Assume prior knowledge

He lifted the object and examined it. It was the same as it had been that time before, just after the event which had changed his life. Just thinking about it sent a chill down his spine, for obvious reasons.
‘So,’ he said, ‘what do you think?’
‘Same as always,’ she replied with a shrug. He nodded. The things they had experienced together in the past shaped their current relationship in exactly the ways you would expect. He placed the object back where it had been before he picked it up.
‘Some things never change,’ he said.
‘Everything changes,’ she said, just as she had on that one occasion before. He felt the same way about it now as he had back then. Would the same thing happen this time? He already knew the answer.


  1. Hilarious!

    Of course, the opposite approach could be just as bad.

  2. Ugh. A lot of people *start* books or stories this way in order to build (artificial) mystery, and it kinda drives me nuts.

  3. A key character, already well known to you all, entered andWednesday, July 14, 2010

    This is a little spooky, because so far two of the books I've read while on holiday have had this tendency and I was intending to suggest it somewhere on here. To be fair, one of them was set in a fantasy world where I had no possible chance of knowing the backstory (what with it being *imaginary* and all) and the other was name-dropping obscure 1930's Hollywood types, where I could at least invoke Wikipedia. Still, annoying.

  4. I hate starting trilogies with the middle book...

  5. "...for obvious reasons." Hahaha!

    The mental image of flipping pages back and forth to get a handle on the story made me think of a possible Tolstoy homage, wherein every character has five or so name variations. (I love Tolstoy, by the way.)

  6. A lot of the Philip K. Dick stories I've been reading recently do this, but I feel it's somewhat in the nature of a short story. It's also entirely purposeful, and there are enough contextual clues to either figure out what he's talking about or recognize that it's not important for you to know.

  7. And now a brief lecture from your neighborhood pedant on Russian names, in Tolstoy and elsewhere.

    Russians have three names: a personal name, a patronymic (based on your father's personal name), and a family name. The current Prime Minister, for example, is Vladimir Vladimirovich Putin, where the patronymic means "son of Vladimir". To address someone formally who you don't know (like "Mr./Ms./Mrs." plus family name in English-speaking countries), you use the first name and patronymic only: "So how are you today, Vladimir Vladimirovich?" Using a title and a last name is only for highly formal or official situations, like appearing in court. The family name alone is used from teacher to student, in the military, and other such highly structured situations. The patronymic alone is used informally, mostly between men who have agreed to mutually call each other by it.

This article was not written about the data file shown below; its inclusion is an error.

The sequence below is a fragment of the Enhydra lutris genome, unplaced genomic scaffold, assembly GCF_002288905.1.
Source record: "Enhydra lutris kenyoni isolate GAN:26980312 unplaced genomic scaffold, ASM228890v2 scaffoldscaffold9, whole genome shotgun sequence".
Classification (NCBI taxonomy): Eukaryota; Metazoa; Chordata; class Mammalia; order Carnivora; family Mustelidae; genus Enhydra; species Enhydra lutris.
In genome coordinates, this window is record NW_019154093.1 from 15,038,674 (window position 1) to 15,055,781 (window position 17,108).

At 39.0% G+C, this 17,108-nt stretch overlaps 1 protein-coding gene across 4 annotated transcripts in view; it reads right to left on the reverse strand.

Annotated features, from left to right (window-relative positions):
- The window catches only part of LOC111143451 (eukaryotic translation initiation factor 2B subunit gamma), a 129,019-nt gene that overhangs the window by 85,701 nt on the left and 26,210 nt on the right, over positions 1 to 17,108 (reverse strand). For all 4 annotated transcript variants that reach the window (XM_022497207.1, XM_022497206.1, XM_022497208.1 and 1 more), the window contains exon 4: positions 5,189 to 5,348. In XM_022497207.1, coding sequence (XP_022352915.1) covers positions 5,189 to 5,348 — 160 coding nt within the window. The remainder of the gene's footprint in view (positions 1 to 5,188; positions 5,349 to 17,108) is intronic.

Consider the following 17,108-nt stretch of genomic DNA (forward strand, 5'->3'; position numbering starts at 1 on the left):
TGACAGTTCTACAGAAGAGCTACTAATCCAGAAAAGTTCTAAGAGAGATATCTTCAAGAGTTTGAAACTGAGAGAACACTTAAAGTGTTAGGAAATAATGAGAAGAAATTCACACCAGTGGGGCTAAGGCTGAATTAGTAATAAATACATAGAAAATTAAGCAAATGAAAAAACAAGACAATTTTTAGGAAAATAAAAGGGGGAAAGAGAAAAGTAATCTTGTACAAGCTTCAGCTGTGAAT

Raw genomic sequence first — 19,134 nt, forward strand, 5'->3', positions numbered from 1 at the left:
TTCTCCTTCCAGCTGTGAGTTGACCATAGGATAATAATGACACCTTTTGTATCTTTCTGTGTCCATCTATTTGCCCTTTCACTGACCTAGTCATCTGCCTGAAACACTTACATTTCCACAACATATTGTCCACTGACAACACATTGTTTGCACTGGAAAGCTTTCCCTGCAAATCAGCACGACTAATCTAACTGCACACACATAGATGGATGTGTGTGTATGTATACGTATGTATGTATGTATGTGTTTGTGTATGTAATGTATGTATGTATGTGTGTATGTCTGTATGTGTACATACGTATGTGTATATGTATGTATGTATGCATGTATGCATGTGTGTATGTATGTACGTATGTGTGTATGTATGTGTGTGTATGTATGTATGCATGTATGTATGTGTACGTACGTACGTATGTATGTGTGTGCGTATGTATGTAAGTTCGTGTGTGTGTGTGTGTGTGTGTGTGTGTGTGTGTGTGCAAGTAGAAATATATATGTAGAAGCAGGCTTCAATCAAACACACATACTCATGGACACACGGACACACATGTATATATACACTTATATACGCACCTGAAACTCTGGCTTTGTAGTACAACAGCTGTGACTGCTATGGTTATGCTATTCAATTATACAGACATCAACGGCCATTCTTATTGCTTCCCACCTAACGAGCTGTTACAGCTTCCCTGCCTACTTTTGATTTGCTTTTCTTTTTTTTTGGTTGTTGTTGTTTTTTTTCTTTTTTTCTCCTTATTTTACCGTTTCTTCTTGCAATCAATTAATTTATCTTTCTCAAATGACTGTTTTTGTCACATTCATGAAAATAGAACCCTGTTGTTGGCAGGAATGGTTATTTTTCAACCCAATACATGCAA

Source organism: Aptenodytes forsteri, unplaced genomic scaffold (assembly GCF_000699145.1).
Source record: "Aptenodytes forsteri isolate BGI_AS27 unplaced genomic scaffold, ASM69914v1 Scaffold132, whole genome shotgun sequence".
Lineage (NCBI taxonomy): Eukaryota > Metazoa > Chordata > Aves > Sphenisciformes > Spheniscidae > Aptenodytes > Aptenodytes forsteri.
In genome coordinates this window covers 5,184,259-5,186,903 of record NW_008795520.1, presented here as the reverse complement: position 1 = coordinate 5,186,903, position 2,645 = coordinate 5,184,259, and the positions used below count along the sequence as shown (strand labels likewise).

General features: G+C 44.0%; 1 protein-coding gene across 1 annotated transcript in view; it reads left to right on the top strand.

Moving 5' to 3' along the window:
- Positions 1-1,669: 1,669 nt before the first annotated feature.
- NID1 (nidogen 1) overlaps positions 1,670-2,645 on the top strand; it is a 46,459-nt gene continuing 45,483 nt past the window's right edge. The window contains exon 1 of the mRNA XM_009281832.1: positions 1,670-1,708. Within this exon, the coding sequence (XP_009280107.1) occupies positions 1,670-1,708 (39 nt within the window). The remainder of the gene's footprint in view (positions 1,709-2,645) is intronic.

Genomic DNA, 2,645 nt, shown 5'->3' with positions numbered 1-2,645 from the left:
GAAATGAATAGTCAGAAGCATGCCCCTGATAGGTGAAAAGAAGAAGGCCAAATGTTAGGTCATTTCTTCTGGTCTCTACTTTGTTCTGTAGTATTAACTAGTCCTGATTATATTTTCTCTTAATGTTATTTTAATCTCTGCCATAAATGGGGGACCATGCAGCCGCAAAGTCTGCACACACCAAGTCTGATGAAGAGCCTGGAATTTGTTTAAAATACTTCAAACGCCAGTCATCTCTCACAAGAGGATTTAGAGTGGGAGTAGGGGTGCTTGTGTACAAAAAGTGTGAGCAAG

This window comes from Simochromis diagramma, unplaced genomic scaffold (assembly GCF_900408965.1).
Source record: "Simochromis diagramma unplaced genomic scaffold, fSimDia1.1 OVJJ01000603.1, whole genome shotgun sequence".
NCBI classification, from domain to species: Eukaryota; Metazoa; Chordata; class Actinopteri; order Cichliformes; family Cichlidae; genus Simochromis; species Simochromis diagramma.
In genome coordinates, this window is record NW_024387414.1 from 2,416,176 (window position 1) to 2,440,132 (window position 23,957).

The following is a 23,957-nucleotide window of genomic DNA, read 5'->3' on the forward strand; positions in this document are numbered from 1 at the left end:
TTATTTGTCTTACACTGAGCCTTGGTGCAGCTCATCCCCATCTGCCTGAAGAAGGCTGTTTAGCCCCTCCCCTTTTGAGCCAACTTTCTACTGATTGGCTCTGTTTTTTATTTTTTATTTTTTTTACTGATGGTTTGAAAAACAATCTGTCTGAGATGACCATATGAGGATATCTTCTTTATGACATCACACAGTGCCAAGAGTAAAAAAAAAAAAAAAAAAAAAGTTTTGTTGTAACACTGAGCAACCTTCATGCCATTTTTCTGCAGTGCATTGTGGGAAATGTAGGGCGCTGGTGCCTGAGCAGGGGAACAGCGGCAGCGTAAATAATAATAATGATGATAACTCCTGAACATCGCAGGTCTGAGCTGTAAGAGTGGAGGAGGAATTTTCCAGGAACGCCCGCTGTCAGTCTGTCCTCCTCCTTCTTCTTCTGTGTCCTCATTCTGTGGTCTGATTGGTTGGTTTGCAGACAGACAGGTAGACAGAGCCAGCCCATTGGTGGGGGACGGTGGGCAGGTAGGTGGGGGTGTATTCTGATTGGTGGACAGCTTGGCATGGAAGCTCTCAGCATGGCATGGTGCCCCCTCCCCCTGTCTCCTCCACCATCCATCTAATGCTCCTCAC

The first name alone is not used. Instead, your spouse, your family and close friends (traditionally, ones you've known from childhood; now also workmates) will use a diminutive form, which is more or less standardized, like Bill or Will for William: for Vladimir, it's either Volodya or Vova. This form is also used when speaking to or about children. Your mother will call you by a double-diminutive name such as Vovochka (there are lots of possible variations here; mothers often make them up, especially for girls), and that's the name you'll be called by everyone when you're very little, but only your parents and maybe your lover will use it when you're an adult. Finally, someone can call you Vovka, which is deliberately insulting (though of course sometimes insults can indicate that you belong to the in-group, like everywhere else).

  8. Wow, thanks John. Genuinely fascinating. I'll still need some kind of homemade spreadsheet to keep track of who's who in Russian novels, but at least now I'll know why.

  9. Yes, brilliant. Of course it's equally frustrating when you are reading the 7th of a series of novels and half the book is dedicated to telling you what happened in the previous 6.